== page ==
Times-Union: Advocates concerned as AI monitors the communications of [incarcerated people]

Securus article pic

Above Image: Jim Franco/Times Union

From the Times Union we have some critical reporting regarding multiple lawsuits brought against Securus, a technology company which provides telephone services to thousands of incarcerated people in New York's prison system and throughout the country. The suits highlight recurring instances of the illegal recording and storage of privileged communications between incarcerated individuals and their legal representation. Additionally the article looks into various situations where the identity, location, & biometric data of friends & family members of the incarcerated (people who frequently have not been convicted or even accused of criminal activity) are recorded and stored by the company.

“Since 2014, they have been sued year after year, in jurisdiction after jurisdiction, for this same problem and the same practice and they’re not doing anything to effectively end the issue,” said Elizabeth Daniel Vasquez, a counsel at Brooklyn Defender Services.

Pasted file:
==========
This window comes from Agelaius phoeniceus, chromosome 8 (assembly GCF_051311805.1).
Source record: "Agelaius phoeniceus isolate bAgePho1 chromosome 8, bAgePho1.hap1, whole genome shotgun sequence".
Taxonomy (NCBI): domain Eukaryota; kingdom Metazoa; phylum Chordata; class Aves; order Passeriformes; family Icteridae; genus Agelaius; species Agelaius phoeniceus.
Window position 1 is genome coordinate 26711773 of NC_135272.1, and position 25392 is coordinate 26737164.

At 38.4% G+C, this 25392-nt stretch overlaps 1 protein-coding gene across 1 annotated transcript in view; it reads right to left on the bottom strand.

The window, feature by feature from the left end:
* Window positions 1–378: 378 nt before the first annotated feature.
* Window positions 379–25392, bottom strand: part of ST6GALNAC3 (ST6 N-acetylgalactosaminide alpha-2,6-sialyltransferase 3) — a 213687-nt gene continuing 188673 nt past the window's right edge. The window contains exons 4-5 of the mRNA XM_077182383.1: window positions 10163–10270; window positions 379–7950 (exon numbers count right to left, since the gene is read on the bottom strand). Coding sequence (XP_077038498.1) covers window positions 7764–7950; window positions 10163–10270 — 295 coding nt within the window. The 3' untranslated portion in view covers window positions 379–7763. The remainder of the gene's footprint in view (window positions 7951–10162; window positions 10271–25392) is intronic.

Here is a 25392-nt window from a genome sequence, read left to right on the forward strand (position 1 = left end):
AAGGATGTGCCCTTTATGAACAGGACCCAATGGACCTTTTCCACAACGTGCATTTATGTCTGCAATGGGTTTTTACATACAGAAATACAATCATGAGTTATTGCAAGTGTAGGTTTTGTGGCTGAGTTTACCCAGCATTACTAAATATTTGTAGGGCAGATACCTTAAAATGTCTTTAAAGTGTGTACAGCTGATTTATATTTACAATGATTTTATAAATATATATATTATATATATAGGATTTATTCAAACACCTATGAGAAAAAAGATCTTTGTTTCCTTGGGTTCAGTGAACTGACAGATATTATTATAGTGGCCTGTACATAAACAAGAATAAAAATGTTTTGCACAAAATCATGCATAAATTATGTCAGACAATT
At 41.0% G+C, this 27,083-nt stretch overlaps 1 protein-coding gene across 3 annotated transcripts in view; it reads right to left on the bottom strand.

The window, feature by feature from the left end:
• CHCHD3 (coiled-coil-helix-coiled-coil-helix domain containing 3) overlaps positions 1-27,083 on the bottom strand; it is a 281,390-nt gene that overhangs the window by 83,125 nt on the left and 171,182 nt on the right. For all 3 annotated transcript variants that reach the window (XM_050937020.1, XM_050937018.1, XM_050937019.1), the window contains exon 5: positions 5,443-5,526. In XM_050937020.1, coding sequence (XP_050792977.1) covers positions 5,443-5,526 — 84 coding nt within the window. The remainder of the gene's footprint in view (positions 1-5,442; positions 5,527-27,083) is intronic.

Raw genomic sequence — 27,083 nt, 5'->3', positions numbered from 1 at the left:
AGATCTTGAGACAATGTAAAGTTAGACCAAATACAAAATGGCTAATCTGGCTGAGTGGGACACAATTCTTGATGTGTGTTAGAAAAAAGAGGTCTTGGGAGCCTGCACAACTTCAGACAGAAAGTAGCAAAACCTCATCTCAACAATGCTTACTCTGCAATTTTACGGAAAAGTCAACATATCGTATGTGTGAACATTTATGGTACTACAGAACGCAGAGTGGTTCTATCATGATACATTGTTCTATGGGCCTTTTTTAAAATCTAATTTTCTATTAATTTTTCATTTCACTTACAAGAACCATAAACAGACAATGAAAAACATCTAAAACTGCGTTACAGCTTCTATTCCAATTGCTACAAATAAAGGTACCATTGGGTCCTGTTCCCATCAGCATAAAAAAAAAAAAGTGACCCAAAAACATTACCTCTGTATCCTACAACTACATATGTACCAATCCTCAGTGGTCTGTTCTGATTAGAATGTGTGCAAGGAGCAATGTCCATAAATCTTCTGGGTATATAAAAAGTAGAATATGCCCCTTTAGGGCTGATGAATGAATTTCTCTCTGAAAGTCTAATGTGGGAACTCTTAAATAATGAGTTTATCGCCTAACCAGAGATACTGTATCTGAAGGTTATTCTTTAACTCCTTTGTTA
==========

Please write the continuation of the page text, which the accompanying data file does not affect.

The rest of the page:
Vasquez researches data, science and technology for the public defense office, which does advocacy work for incarcerated individuals and their families. The organization found recordings of their own conversations with clients through pre-trial discovery when that evidence had been provided by prosecutors, leading to an investigation by the New York City Department of Investigation."


"Securus launched a product in 2018 that brought together all of the data the company collected onto a single platform to be shared with law enforcement. Their comprehensive NexGen Secure Communications Platform allows law enforcement to search for all of the company’s data points on any individual in the system."


"'This sort of expansion into all of these different areas is really just expansion into a bunch of different data sharing because what Securus is really about is collecting as much data as it can on the individuals that are incarcerated and the social networks that are connected with them,” Vasquez said.'"

Read the full article HERE.

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